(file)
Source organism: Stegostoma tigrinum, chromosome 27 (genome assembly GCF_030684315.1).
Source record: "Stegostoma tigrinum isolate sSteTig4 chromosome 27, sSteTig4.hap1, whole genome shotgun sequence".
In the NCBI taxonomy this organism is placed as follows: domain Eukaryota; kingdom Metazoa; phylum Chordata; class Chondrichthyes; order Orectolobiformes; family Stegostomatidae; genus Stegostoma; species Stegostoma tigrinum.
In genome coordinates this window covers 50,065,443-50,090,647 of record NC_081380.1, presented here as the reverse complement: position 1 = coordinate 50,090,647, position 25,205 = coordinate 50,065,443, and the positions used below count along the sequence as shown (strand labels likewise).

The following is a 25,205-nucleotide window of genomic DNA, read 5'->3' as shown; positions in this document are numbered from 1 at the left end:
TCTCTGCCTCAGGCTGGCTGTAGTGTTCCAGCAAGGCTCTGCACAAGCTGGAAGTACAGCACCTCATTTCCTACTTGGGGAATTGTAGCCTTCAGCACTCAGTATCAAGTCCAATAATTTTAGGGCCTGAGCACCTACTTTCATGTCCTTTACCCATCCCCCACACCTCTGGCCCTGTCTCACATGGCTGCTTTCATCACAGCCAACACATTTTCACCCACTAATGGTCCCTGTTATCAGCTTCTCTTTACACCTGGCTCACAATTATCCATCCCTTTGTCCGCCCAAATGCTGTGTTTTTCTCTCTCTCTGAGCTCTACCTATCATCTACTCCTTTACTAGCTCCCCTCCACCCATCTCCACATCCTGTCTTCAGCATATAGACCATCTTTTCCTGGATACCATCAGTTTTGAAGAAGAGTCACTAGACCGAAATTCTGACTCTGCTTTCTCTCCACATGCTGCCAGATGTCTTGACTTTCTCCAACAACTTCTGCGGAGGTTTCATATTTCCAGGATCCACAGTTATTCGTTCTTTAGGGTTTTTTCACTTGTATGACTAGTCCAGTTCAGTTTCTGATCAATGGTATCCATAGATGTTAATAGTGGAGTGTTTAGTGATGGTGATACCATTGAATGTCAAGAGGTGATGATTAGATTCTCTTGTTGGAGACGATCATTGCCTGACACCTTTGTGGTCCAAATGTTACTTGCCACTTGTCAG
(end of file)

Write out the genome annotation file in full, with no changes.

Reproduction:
Source organism: Stegostoma tigrinum, chromosome 27 (genome assembly GCF_030684315.1).
Source record: "Stegostoma tigrinum isolate sSteTig4 chromosome 27, sSteTig4.hap1, whole genome shotgun sequence".
In the NCBI taxonomy this organism is placed as follows: domain Eukaryota; kingdom Metazoa; phylum Chordata; class Chondrichthyes; order Orectolobiformes; family Stegostomatidae; genus Stegostoma; species Stegostoma tigrinum.
In genome coordinates this window covers 50,065,443-50,090,647 of record NC_081380.1, presented here as the reverse complement: position 1 = coordinate 50,090,647, position 25,205 = coordinate 50,065,443, and the positions used below count along the sequence as shown (strand labels likewise).

The following is a 25,205-nucleotide window of genomic DNA, read 5'->3' as shown; positions in this document are numbered from 1 at the left end:
TCTCTGCCTCAGGCTGGCTGTAGTGTTCCAGCAAGGCTCTGCACAAGCTGGAAGTACAGCACCTCATTTCCTACTTGGGGAATTGTAGCCTTCAGCACTCAGTATCAAGTCCAATAATTTTAGGGCCTGAGCACCTACTTTCATGTCCTTTACCCATCCCCCACACCTCTGGCCCTGTCTCACATGGCTGCTTTCATCACAGCCAACACATTTTCACCCACTAATGGTCCCTGTTATCAGCTTCTCTTTACACCTGGCTCACAATTATCCATCCCTTTGTCCGCCCAAATGCTGTGTTTTTCTCTCTCTCTGAGCTCTACCTATCATCTACTCCTTTACTAGCTCCCCTCCACCCATCTCCACATCCTGTCTTCAGCATATAGACCATCTTTTCCTGGATACCATCAGTTTTGAAGAAGAGTCACTAGACCGAAATTCTGACTCTGCTTTCTCTCCACATGCTGCCAGATGTCTTGACTTTCTCCAACAACTTCTGCGGAGGTTTCATATTTCCAGGATCCACAGTTATTCGTTCTTTAGGGTTTTTTCACTTGTATGACTAGTCCAGTTCAGTTTCTGATCAATGGTATCCATAGATGTTAATAGTGGAGTGTTTAGTGATGGTGATACCATTGAATGTCAAGAGGTGATGATTAGATTCTCTTGTTGGAGACGATCATTGCCTGACACCTTTGTGGTCCAAATGTTACTTGCCACTTGTCAG